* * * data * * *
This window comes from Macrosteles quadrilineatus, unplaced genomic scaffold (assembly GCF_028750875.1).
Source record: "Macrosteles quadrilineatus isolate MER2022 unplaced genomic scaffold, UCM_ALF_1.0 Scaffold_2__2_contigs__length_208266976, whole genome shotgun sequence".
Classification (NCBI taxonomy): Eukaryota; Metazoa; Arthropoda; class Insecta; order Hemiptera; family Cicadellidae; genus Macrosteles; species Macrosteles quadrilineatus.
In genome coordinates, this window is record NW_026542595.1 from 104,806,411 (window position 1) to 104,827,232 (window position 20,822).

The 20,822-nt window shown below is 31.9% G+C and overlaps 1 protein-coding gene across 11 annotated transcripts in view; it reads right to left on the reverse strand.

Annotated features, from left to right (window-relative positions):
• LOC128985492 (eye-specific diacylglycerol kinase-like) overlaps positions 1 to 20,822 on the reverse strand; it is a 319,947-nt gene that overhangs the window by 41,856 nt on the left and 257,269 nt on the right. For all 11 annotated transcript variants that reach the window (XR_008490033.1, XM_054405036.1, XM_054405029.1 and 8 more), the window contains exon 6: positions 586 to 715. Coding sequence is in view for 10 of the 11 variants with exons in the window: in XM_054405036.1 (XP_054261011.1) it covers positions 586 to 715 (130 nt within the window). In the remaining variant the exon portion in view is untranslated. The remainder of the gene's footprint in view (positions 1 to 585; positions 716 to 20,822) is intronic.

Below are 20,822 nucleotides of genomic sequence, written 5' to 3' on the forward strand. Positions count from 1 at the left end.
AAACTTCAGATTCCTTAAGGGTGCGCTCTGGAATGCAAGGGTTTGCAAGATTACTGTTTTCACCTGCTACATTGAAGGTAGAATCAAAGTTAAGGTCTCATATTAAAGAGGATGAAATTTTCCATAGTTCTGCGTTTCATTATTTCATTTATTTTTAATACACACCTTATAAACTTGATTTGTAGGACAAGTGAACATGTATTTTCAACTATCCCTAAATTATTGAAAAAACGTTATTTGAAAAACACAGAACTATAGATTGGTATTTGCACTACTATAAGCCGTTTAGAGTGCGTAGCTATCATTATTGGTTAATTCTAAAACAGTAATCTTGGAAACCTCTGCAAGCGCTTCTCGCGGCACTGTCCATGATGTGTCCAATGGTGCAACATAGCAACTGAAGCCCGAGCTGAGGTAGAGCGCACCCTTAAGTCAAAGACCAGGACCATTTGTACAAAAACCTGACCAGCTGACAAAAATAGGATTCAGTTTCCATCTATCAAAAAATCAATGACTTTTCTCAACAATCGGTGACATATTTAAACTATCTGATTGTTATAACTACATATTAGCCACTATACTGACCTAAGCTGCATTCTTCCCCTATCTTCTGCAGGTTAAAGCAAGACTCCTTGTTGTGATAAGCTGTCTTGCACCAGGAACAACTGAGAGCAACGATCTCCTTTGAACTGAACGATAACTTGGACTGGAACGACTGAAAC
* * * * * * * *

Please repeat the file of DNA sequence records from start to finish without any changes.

This window comes from Macrosteles quadrilineatus, unplaced genomic scaffold (assembly GCF_028750875.1).
Source record: "Macrosteles quadrilineatus isolate MER2022 unplaced genomic scaffold, UCM_ALF_1.0 Scaffold_2__2_contigs__length_208266976, whole genome shotgun sequence".
Classification (NCBI taxonomy): Eukaryota; Metazoa; Arthropoda; class Insecta; order Hemiptera; family Cicadellidae; genus Macrosteles; species Macrosteles quadrilineatus.
In genome coordinates, this window is record NW_026542595.1 from 104,806,411 (window position 1) to 104,827,232 (window position 20,822).

The 20,822-nt window shown below is 31.9% G+C and overlaps 1 protein-coding gene across 11 annotated transcripts in view; it reads right to left on the reverse strand.

Annotated features, from left to right (window-relative positions):
• LOC128985492 (eye-specific diacylglycerol kinase-like) overlaps positions 1 to 20,822 on the reverse strand; it is a 319,947-nt gene that overhangs the window by 41,856 nt on the left and 257,269 nt on the right. For all 11 annotated transcript variants that reach the window (XR_008490033.1, XM_054405036.1, XM_054405029.1 and 8 more), the window contains exon 6: positions 586 to 715. Coding sequence is in view for 10 of the 11 variants with exons in the window: in XM_054405036.1 (XP_054261011.1) it covers positions 586 to 715 (130 nt within the window). In the remaining variant the exon portion in view is untranslated. The remainder of the gene's footprint in view (positions 1 to 585; positions 716 to 20,822) is intronic.

Below are 20,822 nucleotides of genomic sequence, written 5' to 3' on the forward strand. Positions count from 1 at the left end.
AAACTTCAGATTCCTTAAGGGTGCGCTCTGGAATGCAAGGGTTTGCAAGATTACTGTTTTCACCTGCTACATTGAAGGTAGAATCAAAGTTAAGGTCTCATATTAAAGAGGATGAAATTTTCCATAGTTCTGCGTTTCATTATTTCATTTATTTTTAATACACACCTTATAAACTTGATTTGTAGGACAAGTGAACATGTATTTTCAACTATCCCTAAATTATTGAAAAAACGTTATTTGAAAAACACAGAACTATAGATTGGTATTTGCACTACTATAAGCCGTTTAGAGTGCGTAGCTATCATTATTGGTTAATTCTAAAACAGTAATCTTGGAAACCTCTGCAAGCGCTTCTCGCGGCACTGTCCATGATGTGTCCAATGGTGCAACATAGCAACTGAAGCCCGAGCTGAGGTAGAGCGCACCCTTAAGTCAAAGACCAGGACCATTTGTACAAAAACCTGACCAGCTGACAAAAATAGGATTCAGTTTCCATCTATCAAAAAATCAATGACTTTTCTCAACAATCGGTGACATATTTAAACTATCTGATTGTTATAACTACATATTAGCCACTATACTGACCTAAGCTGCATTCTTCCCCTATCTTCTGCAGGTTAAAGCAAGACTCCTTGTTGTGATAAGCTGTCTTGCACCAGGAACAACTGAGAGCAACGATCTCCTTTGAACTGAACGATAACTTGGACTGGAACGACTGAAAC